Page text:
Strawmanning is easy to do, and advantageous when the only people you care about impressing are people who already agree with you, and who also aren't particularly concerned about you representing your opponent fairly-- they just want to see you rip him/her apart, or at least a sufficiently convincing facsimile thereof. And since it's very likely that the image of your opponent is already more of a caricature in the eyes of those who agree with you (that's tribalism, in a nutshell), the chances are relatively low that someone on your side is going to pull back from basking in the warmth and comforting glow of the effigy which you've just set ablaze to tug at your sleeve and point out-- hey man, that's an effigy.

A strawman version of your opponent's argument is easier to demolish for precisely the same reasons that the first little pig's straw house was easy for the big bad wolf to demolish-- it's flimsy. It was constructed in haste with little thought put into it (who lives in a house made of straw, anyway?), and takes but a few forceful huffs and puffs and logic to blow it to smithereens. So if you, rhetorical big bad wolf that you are, could actually choose to have the person you're arguing against live in a straw house rather than something sturdier, you would, wouldn't you? It makes everything so. Much. Easier. And you're angry, because damn that pig for having the gall to say...whatever horrible thing pigs say. Why should he get the benefit of a charitable, sturdy interpretation of his house I mean, argument?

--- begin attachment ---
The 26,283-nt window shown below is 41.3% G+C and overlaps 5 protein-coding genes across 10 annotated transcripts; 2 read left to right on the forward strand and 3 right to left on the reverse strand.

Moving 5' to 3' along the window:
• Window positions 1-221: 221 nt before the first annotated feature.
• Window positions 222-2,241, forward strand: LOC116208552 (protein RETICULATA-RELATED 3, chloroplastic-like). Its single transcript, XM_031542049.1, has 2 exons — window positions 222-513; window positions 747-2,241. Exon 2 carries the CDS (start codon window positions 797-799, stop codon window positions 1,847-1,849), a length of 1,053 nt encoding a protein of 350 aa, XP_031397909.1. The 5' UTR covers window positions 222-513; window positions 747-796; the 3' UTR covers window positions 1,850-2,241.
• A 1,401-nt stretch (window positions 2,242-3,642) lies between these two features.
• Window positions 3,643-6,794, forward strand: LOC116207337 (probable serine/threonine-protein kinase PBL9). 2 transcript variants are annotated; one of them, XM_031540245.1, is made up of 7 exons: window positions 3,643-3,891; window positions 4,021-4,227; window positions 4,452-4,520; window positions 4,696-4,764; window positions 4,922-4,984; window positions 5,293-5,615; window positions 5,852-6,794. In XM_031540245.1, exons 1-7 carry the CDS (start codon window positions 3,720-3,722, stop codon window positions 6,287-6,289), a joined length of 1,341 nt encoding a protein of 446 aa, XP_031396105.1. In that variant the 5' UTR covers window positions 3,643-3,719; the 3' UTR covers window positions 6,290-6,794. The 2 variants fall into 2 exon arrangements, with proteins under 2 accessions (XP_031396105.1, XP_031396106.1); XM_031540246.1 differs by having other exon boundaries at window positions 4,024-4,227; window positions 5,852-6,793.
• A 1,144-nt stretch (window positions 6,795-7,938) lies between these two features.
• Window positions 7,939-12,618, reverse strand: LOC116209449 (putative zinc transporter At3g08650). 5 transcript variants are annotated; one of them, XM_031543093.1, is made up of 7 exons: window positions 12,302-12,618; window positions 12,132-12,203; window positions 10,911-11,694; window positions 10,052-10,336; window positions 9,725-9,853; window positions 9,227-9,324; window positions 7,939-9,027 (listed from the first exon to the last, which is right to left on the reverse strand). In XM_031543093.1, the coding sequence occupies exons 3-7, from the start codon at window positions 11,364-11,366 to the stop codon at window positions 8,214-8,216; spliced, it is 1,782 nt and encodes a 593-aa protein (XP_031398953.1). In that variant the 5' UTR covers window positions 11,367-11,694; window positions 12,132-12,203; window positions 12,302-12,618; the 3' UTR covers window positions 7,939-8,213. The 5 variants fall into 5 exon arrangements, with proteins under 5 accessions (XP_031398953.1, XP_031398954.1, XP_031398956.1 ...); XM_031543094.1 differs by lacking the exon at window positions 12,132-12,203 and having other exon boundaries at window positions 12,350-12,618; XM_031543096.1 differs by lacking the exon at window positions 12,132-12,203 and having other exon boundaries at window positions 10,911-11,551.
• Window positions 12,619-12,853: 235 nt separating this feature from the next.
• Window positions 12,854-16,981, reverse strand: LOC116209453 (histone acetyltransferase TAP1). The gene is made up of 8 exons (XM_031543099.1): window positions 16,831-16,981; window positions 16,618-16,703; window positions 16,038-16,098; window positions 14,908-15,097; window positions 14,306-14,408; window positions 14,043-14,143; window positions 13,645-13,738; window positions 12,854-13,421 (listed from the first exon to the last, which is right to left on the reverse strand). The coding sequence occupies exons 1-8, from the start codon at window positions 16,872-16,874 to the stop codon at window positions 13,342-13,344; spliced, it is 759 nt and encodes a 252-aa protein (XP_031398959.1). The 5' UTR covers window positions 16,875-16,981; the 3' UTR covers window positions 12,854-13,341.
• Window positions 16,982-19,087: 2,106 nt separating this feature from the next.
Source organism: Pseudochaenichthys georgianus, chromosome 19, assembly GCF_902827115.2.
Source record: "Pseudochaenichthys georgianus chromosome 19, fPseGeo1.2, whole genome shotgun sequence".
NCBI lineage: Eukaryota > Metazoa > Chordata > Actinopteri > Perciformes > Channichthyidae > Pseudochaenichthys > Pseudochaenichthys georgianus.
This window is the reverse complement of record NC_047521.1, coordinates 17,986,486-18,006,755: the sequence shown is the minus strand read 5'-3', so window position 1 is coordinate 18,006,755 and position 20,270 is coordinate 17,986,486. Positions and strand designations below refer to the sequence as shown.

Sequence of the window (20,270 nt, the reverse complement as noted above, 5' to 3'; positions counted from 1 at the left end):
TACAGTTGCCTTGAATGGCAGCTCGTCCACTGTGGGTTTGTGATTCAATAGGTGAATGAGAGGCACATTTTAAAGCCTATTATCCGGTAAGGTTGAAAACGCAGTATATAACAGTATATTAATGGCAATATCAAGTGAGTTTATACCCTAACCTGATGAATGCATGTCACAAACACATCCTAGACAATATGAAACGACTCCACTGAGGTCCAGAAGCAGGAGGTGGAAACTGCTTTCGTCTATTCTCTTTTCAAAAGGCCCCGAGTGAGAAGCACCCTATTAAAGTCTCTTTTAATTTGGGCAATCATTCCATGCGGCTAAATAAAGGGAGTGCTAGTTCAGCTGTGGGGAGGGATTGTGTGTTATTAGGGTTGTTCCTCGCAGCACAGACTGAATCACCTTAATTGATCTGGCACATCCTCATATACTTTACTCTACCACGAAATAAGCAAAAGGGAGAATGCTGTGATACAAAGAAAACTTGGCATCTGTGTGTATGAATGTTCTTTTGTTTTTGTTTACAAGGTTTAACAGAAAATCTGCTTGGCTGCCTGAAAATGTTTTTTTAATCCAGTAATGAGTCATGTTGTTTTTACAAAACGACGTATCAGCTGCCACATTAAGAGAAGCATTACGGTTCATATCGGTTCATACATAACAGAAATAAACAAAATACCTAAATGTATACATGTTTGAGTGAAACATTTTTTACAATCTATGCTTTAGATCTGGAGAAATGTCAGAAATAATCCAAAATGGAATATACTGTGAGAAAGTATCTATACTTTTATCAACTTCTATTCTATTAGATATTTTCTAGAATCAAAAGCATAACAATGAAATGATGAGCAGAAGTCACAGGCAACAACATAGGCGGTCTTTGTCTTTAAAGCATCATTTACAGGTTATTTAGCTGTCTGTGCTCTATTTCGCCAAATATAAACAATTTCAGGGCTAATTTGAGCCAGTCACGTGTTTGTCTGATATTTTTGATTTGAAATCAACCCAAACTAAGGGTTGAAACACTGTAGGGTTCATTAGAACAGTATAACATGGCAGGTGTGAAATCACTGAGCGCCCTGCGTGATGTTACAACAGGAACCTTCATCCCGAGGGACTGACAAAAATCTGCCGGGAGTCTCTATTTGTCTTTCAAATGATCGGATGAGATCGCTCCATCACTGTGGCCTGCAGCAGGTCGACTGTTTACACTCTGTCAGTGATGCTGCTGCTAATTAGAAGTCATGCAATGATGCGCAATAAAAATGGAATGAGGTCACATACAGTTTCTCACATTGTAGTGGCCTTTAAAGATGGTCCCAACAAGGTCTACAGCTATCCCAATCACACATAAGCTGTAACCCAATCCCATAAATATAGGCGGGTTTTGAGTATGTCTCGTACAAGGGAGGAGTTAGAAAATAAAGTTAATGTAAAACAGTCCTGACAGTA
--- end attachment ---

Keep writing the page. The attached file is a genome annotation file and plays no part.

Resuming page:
Well, because that's what logic-- and fairness-- demand. You want your opponent to engage the argument you're actually making, rather than some shoddy imitation that's easier to dismantle, so shouldn't you extend the same consideration? And if his/her argument is really so pernicious and threatening, doesn't that make it especially important to make sure that you're addressing it accurately, in order to publically demonstrate its problems to every witness, so that they can avoid being taken in by it?  Does the group of people you care about convincing of the problems with your opponent's argument include the opponent him/herself? And if not, shouldn't it?

This is why steelmanning is so important. And so difficult. And so important.

Steelmanning is exactly what it sounds like-- you turn the analogy of the strawman on its head, and imagine constructing a stronger, better version of your opponent's argument. Perhaps even better than the one he/she initially constructed. You take the time to contemplate your opponent's concerns, including the unspoken ones, and address them. You create the most convincing, best possible version of your opponent's argument, and you lay it out for everyone to see. And then-- only then-- do you you show why it's wrong.